While only around half of the class had participated in the evaluation, two types of observations attracted my attention. First, there were the qualitatively critical comments – by “qualitative”, I mean subject to interpretation depending on the commentator and their perceptions – about my performance in the class and how different or better it could have been. Though some stood in stark contrast with the feedback I had received earlier from senior co-instructors as well as other students, they appeared to have been written in a largely impartial and professional manner, and thus constituted a constrictive part of the report that I took on board. Most significantly, however, there were also the factually mendacious yet destructive notes. In one instance, I was accused of teaching on subject A during the week that was supposedly dedicated to subject B. Another such comment contained a personal attack where the commentator urged the institutional authorities to replace me. I immediately suspected foul play, but was also left wondering why a number of students should resort to nothing short of pernicious factual lies on a formal occasion to besmirch or otherwise undermine an instructor.

Having developed a degree of sensitivity to discriminatory treatment after a few years of diasporic life as a migrant from the global South, I suspected all this might have something to do with notions of identity, ethnicity and supremacism. To ascertain whether this was just an unfortunate case besetting me or the problem might be more prevalent, I talked to a couple of international instructors in Sweden about the issue, which only served to reinforce my hypothesis as the interviewees reported similar experiences about SET. Some asked to keep the contents of our conversation private , indicating the subtlety, yet enormity, of the problem. Of those I can quote (anonymously) “for some [students] as for others [outside of academia], your perceived national status matters and in fact sometimes trumps your institutional status and professional competences, particularly if you are not very established in your position. This also applies even within Europe itself where a Greek or Romanian instructor is viewed differently than, say, a German or Norwegian one.” A third interviewee asserted that “it’s not easy for a person to be lectured by someone they perceive as lower than or inferior to themselves, you know, though for wrong reasons and on false grounds. And, well, what space better than the anonymous evaluation questionnaire to express that resentment?”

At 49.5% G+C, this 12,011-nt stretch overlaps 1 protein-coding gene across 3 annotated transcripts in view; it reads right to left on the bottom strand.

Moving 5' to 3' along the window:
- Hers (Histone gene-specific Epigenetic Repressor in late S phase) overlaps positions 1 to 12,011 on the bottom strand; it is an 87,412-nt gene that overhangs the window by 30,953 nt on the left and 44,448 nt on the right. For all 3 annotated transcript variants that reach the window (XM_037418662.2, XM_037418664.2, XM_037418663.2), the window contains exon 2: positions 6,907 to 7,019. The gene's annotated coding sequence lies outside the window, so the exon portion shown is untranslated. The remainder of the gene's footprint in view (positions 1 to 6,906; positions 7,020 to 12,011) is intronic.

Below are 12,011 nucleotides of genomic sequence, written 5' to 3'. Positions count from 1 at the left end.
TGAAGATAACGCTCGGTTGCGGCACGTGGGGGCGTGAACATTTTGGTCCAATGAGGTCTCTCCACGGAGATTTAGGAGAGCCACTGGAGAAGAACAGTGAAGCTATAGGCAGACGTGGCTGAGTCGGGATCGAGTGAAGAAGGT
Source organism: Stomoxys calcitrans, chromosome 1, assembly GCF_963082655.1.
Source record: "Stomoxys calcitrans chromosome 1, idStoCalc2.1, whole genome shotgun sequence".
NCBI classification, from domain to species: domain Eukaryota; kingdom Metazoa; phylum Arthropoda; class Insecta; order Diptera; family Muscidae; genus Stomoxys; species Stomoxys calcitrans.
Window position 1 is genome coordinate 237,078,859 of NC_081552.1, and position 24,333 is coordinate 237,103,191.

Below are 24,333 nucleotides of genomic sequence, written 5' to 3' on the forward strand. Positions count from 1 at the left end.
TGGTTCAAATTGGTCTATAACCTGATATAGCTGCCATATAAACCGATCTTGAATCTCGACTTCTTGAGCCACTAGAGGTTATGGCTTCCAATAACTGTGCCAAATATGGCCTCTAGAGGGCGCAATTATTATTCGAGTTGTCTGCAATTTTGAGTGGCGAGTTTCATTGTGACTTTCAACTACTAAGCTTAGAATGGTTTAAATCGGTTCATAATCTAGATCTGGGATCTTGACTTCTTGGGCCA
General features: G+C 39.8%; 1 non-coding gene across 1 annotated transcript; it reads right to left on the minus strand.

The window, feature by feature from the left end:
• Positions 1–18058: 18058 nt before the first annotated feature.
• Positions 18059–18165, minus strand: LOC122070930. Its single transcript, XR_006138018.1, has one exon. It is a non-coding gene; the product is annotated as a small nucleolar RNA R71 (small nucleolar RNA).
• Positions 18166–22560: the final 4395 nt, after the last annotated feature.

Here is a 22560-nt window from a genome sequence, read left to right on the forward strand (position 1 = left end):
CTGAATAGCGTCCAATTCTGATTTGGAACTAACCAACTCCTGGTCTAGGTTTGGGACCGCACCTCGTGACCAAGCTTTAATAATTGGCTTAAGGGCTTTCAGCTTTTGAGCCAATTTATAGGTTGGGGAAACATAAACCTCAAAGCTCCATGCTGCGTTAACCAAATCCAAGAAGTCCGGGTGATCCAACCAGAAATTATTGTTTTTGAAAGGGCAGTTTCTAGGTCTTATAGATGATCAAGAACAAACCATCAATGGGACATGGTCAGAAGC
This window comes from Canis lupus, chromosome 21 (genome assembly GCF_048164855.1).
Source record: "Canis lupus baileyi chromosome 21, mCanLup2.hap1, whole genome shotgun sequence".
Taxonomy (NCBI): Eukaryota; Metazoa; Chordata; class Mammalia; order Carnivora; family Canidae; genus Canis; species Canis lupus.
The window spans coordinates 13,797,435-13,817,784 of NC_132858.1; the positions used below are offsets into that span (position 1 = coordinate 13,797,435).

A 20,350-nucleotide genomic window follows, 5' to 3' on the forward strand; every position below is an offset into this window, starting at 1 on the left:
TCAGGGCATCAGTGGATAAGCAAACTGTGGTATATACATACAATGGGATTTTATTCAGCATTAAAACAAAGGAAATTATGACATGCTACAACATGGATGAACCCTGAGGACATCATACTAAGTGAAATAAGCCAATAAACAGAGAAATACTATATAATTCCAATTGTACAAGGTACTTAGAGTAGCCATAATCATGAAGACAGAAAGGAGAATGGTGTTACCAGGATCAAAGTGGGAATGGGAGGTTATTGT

Such types of violence seem to emanate from what I would call supremacist resentment, which is driven by the perceived superiority of a given race, ethnicity or nationality over another and which motivates attempts to sabotage “subaltern” success or hinder a supposedly inferior subject from climbing up the social-institutional ladder. In this sense, “outsiders” (or migrants for that matter) are expected to work hard enough to avoid being a burden on the supposedly superior host society, but not so hard as to secure a relatively higher position of influence. They are desired, from such a perspective, to operate within a limited middle space between parasitic dependence on their hosts and independent exercise of power on the society. Pertinently, I have been reminded more than once since the start of my doctoral studies that “your” hard work is jeopardizing “our psychological well-being” and that I had better adjust my work pace and productivity in harmony with the majority. While these critics clearly did not subscribe to any supremacist ideology and were mostly concerned about the “health” effects of the consequent comparison and competition, the reminders do suggest that at least in parts of the prevailing collective unconscious, “outsiders” are assumed or expected not to rise above the average in sociopolitical and institutional terms.

In the end, an important caveat is warranted. The aforementioned phenomenon and its various instances are not at all easily generalizable to the wider context beyond them, but my purpose here has primarily been to draw attention to its possible coloring of student evaluations of teaching. Like gender bias, it is a phenomenon that may drive a portion of the negative feedback against instructors in those reports, and therefore needs to be seriously considered by academic institutions and authorities before they make career-defining decisions about teaching staff.